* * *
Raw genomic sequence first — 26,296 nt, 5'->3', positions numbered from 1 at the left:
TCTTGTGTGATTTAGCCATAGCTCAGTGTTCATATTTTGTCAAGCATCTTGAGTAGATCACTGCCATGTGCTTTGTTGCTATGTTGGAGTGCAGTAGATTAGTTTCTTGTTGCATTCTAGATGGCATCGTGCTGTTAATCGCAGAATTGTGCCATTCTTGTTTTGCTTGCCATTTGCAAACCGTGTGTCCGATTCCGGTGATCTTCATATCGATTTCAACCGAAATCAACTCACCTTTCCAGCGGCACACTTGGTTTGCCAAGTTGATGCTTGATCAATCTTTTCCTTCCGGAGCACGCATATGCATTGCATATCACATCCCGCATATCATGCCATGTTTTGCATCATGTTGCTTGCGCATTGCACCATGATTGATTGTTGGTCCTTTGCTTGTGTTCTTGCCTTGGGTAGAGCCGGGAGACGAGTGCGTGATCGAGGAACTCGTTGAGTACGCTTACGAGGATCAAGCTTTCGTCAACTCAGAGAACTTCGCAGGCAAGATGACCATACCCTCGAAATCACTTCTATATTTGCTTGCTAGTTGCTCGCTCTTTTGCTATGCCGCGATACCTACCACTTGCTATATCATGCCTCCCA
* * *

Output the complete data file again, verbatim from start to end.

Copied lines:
Raw genomic sequence first — 26,296 nt, 5'->3', positions numbered from 1 at the left:
TCTTGTGTGATTTAGCCATAGCTCAGTGTTCATATTTTGTCAAGCATCTTGAGTAGATCACTGCCATGTGCTTTGTTGCTATGTTGGAGTGCAGTAGATTAGTTTCTTGTTGCATTCTAGATGGCATCGTGCTGTTAATCGCAGAATTGTGCCATTCTTGTTTTGCTTGCCATTTGCAAACCGTGTGTCCGATTCCGGTGATCTTCATATCGATTTCAACCGAAATCAACTCACCTTTCCAGCGGCACACTTGGTTTGCCAAGTTGATGCTTGATCAATCTTTTCCTTCCGGAGCACGCATATGCATTGCATATCACATCCCGCATATCATGCCATGTTTTGCATCATGTTGCTTGCGCATTGCACCATGATTGATTGTTGGTCCTTTGCTTGTGTTCTTGCCTTGGGTAGAGCCGGGAGACGAGTGCGTGATCGAGGAACTCGTTGAGTACGCTTACGAGGATCAAGCTTTCGTCAACTCAGAGAACTTCGCAGGCAAGATGACCATACCCTCGAAATCACTTCTATATTTGCTTGCTAGTTGCTCGCTCTTTTGCTATGCCGCGATACCTACCACTTGCTATATCATGCCTCCCA